Sawyer-Massey Limited (C. McQuesten & Company)

Location: 1836-1855, James and Merrick Streets; 1855-1946, Wellington Street North, Hamilton, Ontario

See a 1913 advertisement for a Sawyer-Massey Limited gas-powered tractor.

A sketch of the original foundry on James and Merrick Streets, Hamilton, Ontario (click for a closer look) The Sawyer-Massey Company began its life in 1836 as the Fisher & McQuesten firm. A year before, John Fisher and Joseph S. Janes came to Hamilton, Canada West, from New York State, with the intention of starting up a small foundry. However, financial backing was not forthcoming, and the foundry was unsuccessful. The determined Fisher contacted his cousin, Dr. Calvin McQuesten, and persuaded him to provide capital for the venture. With McQuesten's $1,500, further financial support from Priam B. Hill, land donated by Janes (on the northwest corner of James and Merrick Streets), and Fisher's experience and skill, the four men created the first foundry in Canada to manufacture stoves, as well as threshing machines, reapers, and other agricultural implements. In 1836, the foundry built the first threshing machine in Canada. The equipment was run on steam power, which was much more efficient and productive than the one horsepower machinery Fisher and Janes had originally been using.

That same year, Hill and Janes withdrew from the project, selling their shares back to McQuesten and Fisher. The foundry was successful, however, and over the next few years the two men built more buildings and hired more workers. In 1844 McQuesten's nephews - Luther, Samuel, and Steven Sawyer - arrived from New York State to work at their uncle's plant. Nine years later, Luther became a partner in the firm, which by this time was known as C. McQuesten & Company

A sketch of the Hamilton Agricultural Works on Wellington Street North, as it looked in 1870 (click for a closer look) Tragedy struck on James and Merrick Streets in 1855 when the plant burned to the ground, taking the lives of two volunteer firefighters. The firm built a new and more modern plant on Wellington Street North, near the Great Western Railway tracks. A year later, John Fisher retired to New York State and sold his shares to the Sawyer brothers. Another year later, Calvin McQuesten retired and also sold his shares to his nephews. The firm was now fully owned by the three Sawyer men, and was renamed L.D. Sawyer & Company (L.D.S.). The factory on Wellington Street North was known as the Hamilton Agricultural Works.

In the early 1880s, the company added new lines for new products, such as steam engines. That decade also saw the introduction of a line of products that would become as successful as the manufacture of agricultural implements: road-building machinery. In 1889, three Massey brothers - Hart, Walter, and Chester - bought a 40% interest in L.D.S. In order to reflect the partnership, the name was once again changed, this time to the Sawyer & Massey Company Limited Hart Massey served as president of the company until he died in 1896.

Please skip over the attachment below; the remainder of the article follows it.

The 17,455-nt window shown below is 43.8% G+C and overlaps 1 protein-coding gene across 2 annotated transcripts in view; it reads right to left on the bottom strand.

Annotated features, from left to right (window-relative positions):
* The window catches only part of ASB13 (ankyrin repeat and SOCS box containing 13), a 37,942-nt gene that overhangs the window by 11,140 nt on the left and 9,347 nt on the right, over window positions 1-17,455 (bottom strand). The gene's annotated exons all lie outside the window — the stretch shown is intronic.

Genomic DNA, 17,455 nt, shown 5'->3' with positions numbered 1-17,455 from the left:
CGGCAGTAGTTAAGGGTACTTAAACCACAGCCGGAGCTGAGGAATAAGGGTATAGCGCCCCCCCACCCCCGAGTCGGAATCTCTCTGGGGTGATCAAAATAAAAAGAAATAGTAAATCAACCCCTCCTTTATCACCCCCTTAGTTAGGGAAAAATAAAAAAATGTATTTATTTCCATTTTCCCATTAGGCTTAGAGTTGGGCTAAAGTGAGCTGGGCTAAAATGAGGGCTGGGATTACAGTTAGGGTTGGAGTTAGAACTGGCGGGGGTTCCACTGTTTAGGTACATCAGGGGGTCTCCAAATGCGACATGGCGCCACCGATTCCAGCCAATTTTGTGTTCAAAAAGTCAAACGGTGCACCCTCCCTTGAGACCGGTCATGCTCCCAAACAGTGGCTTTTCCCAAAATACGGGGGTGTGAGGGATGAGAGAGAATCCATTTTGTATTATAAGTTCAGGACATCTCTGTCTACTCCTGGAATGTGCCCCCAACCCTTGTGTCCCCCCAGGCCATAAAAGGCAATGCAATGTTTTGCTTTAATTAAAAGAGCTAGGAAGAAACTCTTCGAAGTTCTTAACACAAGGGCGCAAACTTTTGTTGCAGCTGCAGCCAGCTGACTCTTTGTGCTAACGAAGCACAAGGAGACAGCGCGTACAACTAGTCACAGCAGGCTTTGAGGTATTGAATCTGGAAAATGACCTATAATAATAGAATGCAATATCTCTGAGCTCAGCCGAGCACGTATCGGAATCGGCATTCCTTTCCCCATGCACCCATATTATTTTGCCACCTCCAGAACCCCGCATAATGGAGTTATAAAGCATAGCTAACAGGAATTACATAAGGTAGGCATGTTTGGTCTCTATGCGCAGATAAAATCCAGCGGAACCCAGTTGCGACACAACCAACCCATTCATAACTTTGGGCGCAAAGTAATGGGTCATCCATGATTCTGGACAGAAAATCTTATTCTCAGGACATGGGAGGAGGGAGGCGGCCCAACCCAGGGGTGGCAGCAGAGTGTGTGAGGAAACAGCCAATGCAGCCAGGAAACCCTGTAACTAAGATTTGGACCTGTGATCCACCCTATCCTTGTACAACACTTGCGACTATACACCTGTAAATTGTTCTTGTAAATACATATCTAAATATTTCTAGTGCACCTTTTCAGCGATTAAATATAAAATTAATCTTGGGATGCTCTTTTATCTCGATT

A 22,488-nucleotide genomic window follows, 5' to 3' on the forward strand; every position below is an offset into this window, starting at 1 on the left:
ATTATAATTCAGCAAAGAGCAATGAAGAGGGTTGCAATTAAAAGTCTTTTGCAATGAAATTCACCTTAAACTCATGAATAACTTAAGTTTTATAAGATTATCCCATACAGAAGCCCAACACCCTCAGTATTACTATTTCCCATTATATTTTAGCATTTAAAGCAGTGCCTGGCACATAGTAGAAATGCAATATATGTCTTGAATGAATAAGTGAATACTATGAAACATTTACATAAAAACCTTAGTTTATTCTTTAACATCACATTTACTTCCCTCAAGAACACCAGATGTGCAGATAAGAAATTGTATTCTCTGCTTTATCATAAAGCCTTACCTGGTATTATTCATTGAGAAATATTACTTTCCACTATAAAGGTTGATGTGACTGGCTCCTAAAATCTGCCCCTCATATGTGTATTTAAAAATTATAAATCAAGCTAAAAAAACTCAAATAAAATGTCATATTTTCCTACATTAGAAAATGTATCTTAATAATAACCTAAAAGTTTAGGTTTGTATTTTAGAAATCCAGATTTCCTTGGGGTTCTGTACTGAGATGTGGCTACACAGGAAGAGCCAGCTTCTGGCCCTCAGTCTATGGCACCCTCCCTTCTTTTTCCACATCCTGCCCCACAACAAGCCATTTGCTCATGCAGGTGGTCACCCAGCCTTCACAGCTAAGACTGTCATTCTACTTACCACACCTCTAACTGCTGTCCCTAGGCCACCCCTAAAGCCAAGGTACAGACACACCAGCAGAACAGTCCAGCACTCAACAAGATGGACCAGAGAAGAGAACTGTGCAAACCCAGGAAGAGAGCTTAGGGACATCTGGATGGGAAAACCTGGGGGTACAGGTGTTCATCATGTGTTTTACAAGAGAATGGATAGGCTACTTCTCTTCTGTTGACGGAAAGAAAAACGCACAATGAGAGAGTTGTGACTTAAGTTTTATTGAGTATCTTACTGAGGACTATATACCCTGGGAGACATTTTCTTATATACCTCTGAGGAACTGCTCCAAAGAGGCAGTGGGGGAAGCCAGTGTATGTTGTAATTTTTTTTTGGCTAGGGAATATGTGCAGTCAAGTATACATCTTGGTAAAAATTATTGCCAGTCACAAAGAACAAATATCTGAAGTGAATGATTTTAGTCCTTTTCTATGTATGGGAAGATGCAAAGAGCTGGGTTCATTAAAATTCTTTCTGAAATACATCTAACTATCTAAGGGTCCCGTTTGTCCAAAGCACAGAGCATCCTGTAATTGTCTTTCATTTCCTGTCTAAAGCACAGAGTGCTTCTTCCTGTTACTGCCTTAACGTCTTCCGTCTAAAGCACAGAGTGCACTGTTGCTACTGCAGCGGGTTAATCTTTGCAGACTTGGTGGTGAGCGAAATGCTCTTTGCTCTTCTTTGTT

By 1905, the Wellington Street plant covered 14 acres and employed 300 workers. It turned out the most modern threshers, reapers, rock crushers, and road flatteners at amazing speeds (for that time). Five years later, the remaining Masseys withdrew their interest, and the company became known as Sawyer-Massey Company Limited, and later Sawyer-Massey Limited (S.M.).

Workers enjoy a cruise during a 1945 Sawyer-Massey Limited company picnic (click for a closer look) During World War I, the company temporarily abandoned their usual products to manufacture shells and engines for Great Britain. When the war ended, the company's directors decided to focus most of their efforts on road-making machinery, while still manufacturing agricultural implements. By the mid-1920s, S.M. had five Western branches and did business with several foreign countries. In July of 1927, the company was sold to Grosvenor Manufacturing Company Limited A new board of directors was elected, but the name of Sawyer-Massey remained. That same year, the company greatly expanded its manufacture of road-making and -maintenance equipment. A few years later, it branched out into the production of industrial equipment such as steel fabricators and construction cranes.

When World War II began, Sawyer-Massey was once again required to direct its operations to the war concern, moulding raw steel, copper, and brass into gun mounts. All threshing-machine and most road-machine production was suspended for the duration of the war.

When the war ended in 1946, the company decided to abandon production of agricultural implements entirely. That same year, Sawyer-Massey Limited became amalgamated with the Hamilton Bridge Company.

The old James Street lot that served the Fisher & McQuesten and C. McQuesten firms until the plant burnt down is now the site of a dry-cleaning establishment. The Wellington Street North plant is now occupied by Ball Packaging Products. Whitehern - Calvin McQuesten's old residence on the corner of Jackson and MacNab Streets - is now an historic building in honour of its architecture and its former resident's contribution to the development of the city of Hamilton.



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